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Jason Corsello

Great post Jim. I think business-based scenarios are still needed during an evaluation, though. The scenarios shouldn't be vanilla (ie "show me how you cascade goals in your system") though and should align with what the business is doing today or planning to do in the future (ie we have a corporate goal of increasing revenue by 20% next year. Show us how you can cascade goals eight layers down in a matrix organization).

I'm a big fan of "sandboxes" but its not as easy as getting in the car and press the ignition. It takes relevant data, configuration, workflow, etc for it to respond accordingly. Evaluating multiple sandbox environments in the selection process can be hard especially considering the short period of time most companies have to make a decision. Additionally, as someone that has purchased and deployed enterprise software, I often learn a lot about the system/technology after the first 30-60 days.

With that said, we often recommend a that a client create a "sandbox" as the last step before signing the purchase agreement. Keep in mind though, we still have a lot of vendors today that can't support a sandbox environment.

Peter DeVries

I agree with Jason - scenarios shouldn't be generic but should reflect specific business requirements for a company.

On the other hand, many vendors have a hard time demonstrating how their solution meets company specific requirements and revert back to demonstrating general functionality. This is where I agree that usability testing is critical. It allows the users of the system to truly get a sense of how the application would fit in their daily life.

As Jason mentioned, specific scenarios are essential and it does take time to work with the vendor to stage the sandbox to allow users to replicate "a day in the life".

Great post!


Thanks, Jason. I agree with you about the scenarios. They are not going away and they should be business-oriented. I also agree with how easy (or difficult) it is to do scenarios and "sandboxes". It takes work (which is why I posed the question at the end about if it is too hard). There are a lot of ramifications for consulting firms working with clients on selections that I could not explore in a short post. Maybe I will in a subsequent post.

working girl

I think you're right although I also think it will take a while to phase out. Logging onto an unfamiliar system can be intimidating, whereas looking at colorful slides and a well-thought out demo performed by a friendly, charismatic person while sipping coffee is not a bad way to spend a morning. Kind of like reading on paper v. reading online. Obviously paper books are going away for the masses but I think it will take a while. In the nearer term I think we'll see more short, scripted demos available online, rather than wide open sandboxes.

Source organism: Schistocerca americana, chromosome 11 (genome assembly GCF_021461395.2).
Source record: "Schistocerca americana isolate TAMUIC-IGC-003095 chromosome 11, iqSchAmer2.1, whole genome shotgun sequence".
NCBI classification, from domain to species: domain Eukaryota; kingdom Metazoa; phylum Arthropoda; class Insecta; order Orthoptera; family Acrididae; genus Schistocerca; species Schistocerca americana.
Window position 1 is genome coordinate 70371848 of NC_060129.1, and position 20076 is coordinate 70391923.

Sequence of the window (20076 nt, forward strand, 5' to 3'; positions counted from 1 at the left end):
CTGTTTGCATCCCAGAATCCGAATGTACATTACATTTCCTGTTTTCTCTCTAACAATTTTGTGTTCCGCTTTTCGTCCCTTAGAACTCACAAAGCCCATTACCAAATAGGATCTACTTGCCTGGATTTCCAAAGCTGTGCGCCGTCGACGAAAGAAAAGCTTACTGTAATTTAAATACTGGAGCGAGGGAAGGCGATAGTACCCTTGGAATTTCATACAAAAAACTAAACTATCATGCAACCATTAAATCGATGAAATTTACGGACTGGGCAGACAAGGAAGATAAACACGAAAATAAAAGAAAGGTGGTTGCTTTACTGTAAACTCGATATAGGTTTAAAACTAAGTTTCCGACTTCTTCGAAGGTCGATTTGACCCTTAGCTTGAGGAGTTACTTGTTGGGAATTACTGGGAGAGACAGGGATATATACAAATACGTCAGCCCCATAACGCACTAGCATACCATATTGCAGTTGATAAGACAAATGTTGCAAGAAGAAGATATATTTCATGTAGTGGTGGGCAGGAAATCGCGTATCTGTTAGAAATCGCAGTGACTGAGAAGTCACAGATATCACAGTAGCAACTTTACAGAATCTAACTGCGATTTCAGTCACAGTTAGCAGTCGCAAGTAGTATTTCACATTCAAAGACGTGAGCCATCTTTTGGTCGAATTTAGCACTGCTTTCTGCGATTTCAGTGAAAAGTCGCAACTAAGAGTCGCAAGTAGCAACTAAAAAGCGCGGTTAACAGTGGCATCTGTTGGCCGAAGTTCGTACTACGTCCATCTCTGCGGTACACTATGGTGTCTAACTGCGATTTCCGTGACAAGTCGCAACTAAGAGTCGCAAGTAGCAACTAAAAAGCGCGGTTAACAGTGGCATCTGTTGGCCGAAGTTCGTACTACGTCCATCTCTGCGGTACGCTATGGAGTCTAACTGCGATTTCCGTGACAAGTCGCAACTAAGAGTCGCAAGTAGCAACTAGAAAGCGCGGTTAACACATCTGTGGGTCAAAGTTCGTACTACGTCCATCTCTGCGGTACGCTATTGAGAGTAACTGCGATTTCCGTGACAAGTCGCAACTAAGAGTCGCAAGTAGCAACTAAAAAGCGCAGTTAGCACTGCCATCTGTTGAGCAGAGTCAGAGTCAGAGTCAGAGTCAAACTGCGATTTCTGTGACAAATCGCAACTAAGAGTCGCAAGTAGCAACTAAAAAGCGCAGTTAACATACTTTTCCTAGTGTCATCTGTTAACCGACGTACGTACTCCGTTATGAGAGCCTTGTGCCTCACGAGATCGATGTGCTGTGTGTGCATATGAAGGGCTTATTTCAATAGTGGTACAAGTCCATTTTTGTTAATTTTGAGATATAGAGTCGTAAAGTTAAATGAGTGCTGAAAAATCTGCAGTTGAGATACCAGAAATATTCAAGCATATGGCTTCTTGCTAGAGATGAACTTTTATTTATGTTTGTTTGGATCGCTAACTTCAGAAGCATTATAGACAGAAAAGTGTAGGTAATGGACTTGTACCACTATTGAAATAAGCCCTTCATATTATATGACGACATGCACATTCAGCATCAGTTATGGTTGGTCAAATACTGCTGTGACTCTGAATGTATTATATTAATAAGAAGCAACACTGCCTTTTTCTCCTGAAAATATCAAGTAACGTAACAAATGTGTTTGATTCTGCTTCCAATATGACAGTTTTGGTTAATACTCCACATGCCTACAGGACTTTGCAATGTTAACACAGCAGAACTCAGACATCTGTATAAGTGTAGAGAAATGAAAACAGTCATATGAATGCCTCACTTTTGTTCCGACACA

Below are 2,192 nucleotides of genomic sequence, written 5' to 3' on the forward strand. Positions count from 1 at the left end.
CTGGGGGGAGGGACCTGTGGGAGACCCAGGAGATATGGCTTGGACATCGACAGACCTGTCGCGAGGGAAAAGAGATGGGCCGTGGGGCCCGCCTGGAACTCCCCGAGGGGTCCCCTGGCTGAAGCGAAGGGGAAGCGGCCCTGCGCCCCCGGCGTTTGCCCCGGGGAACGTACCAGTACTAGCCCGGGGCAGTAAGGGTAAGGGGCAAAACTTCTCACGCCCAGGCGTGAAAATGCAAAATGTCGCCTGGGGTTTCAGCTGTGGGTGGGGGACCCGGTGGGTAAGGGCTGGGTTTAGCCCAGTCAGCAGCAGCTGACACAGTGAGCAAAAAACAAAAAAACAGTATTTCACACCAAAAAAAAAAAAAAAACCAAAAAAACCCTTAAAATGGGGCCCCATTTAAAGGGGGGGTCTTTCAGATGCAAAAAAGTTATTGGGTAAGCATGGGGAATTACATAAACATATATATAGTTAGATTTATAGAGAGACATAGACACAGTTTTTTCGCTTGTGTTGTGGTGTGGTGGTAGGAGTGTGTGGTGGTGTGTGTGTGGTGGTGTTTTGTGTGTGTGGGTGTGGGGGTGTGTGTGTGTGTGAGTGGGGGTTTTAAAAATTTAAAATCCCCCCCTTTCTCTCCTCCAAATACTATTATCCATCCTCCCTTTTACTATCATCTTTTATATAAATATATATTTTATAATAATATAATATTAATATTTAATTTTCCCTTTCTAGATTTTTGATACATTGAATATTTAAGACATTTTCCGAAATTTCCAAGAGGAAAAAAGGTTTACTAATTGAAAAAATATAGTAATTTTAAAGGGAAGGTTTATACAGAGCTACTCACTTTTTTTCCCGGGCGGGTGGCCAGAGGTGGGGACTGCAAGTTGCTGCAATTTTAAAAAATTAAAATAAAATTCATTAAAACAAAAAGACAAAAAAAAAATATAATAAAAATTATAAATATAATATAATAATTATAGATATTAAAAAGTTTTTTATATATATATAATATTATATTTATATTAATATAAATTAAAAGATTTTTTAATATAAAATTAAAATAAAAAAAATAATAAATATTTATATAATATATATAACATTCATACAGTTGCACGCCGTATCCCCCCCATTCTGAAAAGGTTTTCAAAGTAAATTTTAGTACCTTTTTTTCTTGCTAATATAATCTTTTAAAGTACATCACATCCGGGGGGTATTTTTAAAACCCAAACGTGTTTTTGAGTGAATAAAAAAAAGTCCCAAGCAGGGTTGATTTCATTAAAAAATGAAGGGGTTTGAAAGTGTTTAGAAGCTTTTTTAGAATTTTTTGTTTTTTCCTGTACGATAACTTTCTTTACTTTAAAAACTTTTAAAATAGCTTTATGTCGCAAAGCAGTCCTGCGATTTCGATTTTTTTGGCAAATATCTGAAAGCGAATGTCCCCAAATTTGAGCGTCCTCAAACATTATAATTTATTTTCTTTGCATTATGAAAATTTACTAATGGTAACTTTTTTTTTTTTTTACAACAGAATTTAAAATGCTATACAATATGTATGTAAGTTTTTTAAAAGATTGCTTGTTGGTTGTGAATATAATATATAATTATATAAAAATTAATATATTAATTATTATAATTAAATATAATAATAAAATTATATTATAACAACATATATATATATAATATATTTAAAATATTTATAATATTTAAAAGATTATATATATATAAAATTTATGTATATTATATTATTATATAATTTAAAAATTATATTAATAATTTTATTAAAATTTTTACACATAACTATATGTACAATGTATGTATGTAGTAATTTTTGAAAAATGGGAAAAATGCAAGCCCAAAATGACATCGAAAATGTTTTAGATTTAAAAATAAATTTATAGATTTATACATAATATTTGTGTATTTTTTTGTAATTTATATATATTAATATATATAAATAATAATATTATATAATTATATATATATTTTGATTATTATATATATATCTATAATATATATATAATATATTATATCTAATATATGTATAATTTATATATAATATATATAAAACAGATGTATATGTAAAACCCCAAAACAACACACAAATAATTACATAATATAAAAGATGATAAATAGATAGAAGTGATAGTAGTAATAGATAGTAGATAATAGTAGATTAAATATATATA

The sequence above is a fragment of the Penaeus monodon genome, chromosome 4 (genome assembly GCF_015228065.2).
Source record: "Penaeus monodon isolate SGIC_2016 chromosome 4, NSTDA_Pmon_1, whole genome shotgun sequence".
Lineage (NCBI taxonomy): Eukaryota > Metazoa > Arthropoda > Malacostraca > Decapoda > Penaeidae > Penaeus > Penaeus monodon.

Bill Kutik

No disagreement here, Jim, only the observation made by Mike Krupa, who's helped buy a lot of HR technology for Charles Schwab, that many vendors haven't gotten the very first part right yet -- the demo -- let alone the next step of the scripted scenario and your suggestion for the sandbox.

Sorry your blog doesn't shorten URLs like Twitter (or that I don't have that software) because here's a gigantic one that leads to Mike's blog and comments about it on the new HR Technology Conference group on LinkedIn:


Lisa Rowan

The benefit of the scripted demo is that everyone in a decision-making capacity sees it together and at the same time. I don't think this can go away as it is not likely that everyone will find the time to get some (even minimal) training to undertake demoing on their own. I think giving buyers a sandbox is a lovely idea but I see it as supplemental due to the varied and numerous stakeholders normally involved in decisions.


I agree 100% that buyers need a process/workflow oriented demo script and hands-on access to the "sandbox" in order to focus on what the company needs and get buy-in from the end users.

We typically do either a hands on orientation or a show & tell demo a few key people before giving the buyer the car keys.

However, there are two things that buyers need to do before they 'get behind the wheel' and drive their own demo: 1) Document their business process and analyze what they have now with an eye toward where they want to go, and 2) Focus on what the company needs rather than the minor features/functions.

In other words - they need a roadmap and a destination.

We advise customers that everything on their wish list be RANKED on a scale of 1 to 3, being the 'must have' vs 'nice to have' vs 'pie in the sky' bells & whistles. This also helps us understand if our solution is a good fit, or not.

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